Chelsea and the Banshee

“Most banshees are pretty harmless since they don’t actually kill with screams. This one, however, has been credibly seen at several suspicious deaths.”
“How do we kill it?”
“My, aren’t we blood thirsty?”
She grinned at him, showing more teeth than was friendly.

The Queen of Bad Decisions

“I’m not about to judge someone. Well, not unless they are actively out to kill me. Not only would the nuns have shit to say about that, but I’m the queen of bad decisions. If there’s a shit option, that’s the one I’m going to choose.”
Laughter broke through Amber’s desperation. “Not making me feel better about this.”

Chelsea and the Mole People, Part Three

When Chelsea had been told there was going to be a hunt in the tunnels under New York City, she’d created a mental picture of splashing through damp, dark sewer tunnels with flashlights.
While the air was uncomfortably damp and the walls shimmered with moisture, the floor was mostly dry and bright lights hummed on the ceilings as they passed through.

Chelsea on the Hudson

He carried a coffee cup and settled himself at her table. “Chelsea?”
“You must be Bob.”
He held out a hand. Bentley covered for her, raising a paw to shake.
Bob laughed as he shook with the dog. “So you want to help me with this Kipsey.”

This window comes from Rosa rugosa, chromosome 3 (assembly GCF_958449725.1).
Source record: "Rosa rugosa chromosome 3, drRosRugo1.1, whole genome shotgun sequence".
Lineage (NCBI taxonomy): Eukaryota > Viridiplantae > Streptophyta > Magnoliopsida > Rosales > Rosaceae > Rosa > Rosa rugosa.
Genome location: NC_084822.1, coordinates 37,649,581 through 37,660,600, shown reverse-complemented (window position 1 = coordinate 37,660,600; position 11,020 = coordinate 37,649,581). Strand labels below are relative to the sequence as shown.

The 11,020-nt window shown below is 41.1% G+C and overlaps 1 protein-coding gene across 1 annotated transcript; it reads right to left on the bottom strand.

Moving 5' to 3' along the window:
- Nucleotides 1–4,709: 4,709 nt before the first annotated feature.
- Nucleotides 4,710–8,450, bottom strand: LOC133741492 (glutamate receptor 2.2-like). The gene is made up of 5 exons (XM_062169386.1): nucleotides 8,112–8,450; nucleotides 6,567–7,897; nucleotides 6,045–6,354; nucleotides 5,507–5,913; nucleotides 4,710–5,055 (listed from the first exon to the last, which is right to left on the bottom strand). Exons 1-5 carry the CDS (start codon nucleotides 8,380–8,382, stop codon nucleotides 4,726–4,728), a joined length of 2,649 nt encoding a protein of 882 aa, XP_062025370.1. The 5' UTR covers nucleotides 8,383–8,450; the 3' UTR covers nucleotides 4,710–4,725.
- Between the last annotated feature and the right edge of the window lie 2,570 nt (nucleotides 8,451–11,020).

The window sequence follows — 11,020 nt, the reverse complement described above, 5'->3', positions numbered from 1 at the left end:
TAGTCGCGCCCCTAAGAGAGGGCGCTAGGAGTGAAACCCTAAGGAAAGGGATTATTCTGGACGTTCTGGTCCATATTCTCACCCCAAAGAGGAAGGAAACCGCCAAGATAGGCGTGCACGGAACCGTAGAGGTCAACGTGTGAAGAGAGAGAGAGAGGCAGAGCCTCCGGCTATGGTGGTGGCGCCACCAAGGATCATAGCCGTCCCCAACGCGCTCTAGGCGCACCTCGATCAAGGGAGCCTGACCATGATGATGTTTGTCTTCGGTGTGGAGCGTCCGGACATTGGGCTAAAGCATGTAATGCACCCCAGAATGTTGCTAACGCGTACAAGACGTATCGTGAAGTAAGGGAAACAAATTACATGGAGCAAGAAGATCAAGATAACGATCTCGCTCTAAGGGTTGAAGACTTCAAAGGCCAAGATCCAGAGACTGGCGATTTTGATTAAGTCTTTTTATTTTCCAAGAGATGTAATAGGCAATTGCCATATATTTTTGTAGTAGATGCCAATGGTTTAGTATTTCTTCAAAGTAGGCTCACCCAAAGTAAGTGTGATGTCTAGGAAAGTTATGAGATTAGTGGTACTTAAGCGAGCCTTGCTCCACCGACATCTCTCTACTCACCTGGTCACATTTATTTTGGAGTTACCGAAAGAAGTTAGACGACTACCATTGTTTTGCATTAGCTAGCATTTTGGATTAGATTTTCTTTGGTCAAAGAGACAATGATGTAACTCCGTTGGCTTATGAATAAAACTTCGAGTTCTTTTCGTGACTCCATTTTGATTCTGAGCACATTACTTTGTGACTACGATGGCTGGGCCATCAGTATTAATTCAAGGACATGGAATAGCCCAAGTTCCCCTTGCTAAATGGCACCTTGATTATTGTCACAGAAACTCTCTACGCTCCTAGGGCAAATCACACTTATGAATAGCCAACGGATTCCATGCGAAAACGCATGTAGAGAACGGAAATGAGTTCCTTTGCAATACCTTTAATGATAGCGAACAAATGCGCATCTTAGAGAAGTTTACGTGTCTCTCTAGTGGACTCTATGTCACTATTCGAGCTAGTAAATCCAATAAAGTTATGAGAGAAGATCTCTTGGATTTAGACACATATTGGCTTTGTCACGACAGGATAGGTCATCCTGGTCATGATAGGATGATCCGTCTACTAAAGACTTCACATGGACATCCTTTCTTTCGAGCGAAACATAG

Chelsea Gets Some News

The cop studied her license. “Chelsea Childling? Did your dad write comics?”
“No.” She wasn’t in the mood for banter over her name. She had driven for sixteen straight hours and wanted some sleep.
“Says here you’re from Georgia?”
She nodded and deliberately thickened her accent. “Yes, sir. Born a peach, die a peach.”

Chelsea and Sage

“It’s healed.” She crossed her arms, with no pain or hesitation. She liked this hedge doctor, even though she knew damned well she shouldn’t. That contradiction meant it was more than time to be on the road. “I promise not to go nuts and attack any more elemental rock monsters. I will stick to small stuff and work with teams. But I am leaving tomorrow.”

Chelsea Goes to Seattle

Chelsea reached greedily for the proffered coffee cup with her uninjured arm. Hot, and somehow both bitter and smooth, she savored the drink. One of the hedge doctors had bought her one from the coffee shop downstairs when she limped in this morning. She was on her third. “I swear this almost doesn’t need sugar.”